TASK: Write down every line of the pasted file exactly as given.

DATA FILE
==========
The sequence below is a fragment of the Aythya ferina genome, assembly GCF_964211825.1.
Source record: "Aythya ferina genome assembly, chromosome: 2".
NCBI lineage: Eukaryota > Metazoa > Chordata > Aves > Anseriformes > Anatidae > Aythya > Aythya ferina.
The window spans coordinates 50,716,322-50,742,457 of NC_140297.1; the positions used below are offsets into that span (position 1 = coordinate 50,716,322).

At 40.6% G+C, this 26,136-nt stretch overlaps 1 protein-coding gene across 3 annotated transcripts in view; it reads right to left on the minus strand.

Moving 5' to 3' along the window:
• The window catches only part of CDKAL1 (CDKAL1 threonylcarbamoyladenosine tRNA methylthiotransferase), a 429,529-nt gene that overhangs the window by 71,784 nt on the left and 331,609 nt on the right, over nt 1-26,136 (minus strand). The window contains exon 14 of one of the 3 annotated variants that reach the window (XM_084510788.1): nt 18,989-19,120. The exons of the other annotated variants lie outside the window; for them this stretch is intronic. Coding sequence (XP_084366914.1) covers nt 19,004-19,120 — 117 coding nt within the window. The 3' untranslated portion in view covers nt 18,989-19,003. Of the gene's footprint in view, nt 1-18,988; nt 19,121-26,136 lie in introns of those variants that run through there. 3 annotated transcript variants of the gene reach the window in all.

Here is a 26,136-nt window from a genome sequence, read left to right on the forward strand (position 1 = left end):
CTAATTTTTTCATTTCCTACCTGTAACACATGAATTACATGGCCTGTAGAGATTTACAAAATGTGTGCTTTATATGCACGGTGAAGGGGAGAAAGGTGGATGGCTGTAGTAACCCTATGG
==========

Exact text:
The sequence below is a fragment of the Aythya ferina genome, assembly GCF_964211825.1.
Source record: "Aythya ferina genome assembly, chromosome: 2".
NCBI lineage: Eukaryota > Metazoa > Chordata > Aves > Anseriformes > Anatidae > Aythya > Aythya ferina.
The window spans coordinates 50,716,322-50,742,457 of NC_140297.1; the positions used below are offsets into that span (position 1 = coordinate 50,716,322).

At 40.6% G+C, this 26,136-nt stretch overlaps 1 protein-coding gene across 3 annotated transcripts in view; it reads right to left on the minus strand.

Moving 5' to 3' along the window:
• The window catches only part of CDKAL1 (CDKAL1 threonylcarbamoyladenosine tRNA methylthiotransferase), a 429,529-nt gene that overhangs the window by 71,784 nt on the left and 331,609 nt on the right, over nt 1-26,136 (minus strand). The window contains exon 14 of one of the 3 annotated variants that reach the window (XM_084510788.1): nt 18,989-19,120. The exons of the other annotated variants lie outside the window; for them this stretch is intronic. Coding sequence (XP_084366914.1) covers nt 19,004-19,120 — 117 coding nt within the window. The 3' untranslated portion in view covers nt 18,989-19,003. Of the gene's footprint in view, nt 1-18,988; nt 19,121-26,136 lie in introns of those variants that run through there. 3 annotated transcript variants of the gene reach the window in all.

Here is a 26,136-nt window from a genome sequence, read left to right on the forward strand (position 1 = left end):
CTAATTTTTTCATTTCCTACCTGTAACACATGAATTACATGGCCTGTAGAGATTTACAAAATGTGTGCTTTATATGCACGGTGAAGGGGAGAAAGGTGGATGGCTGTAGTAACCCTATGG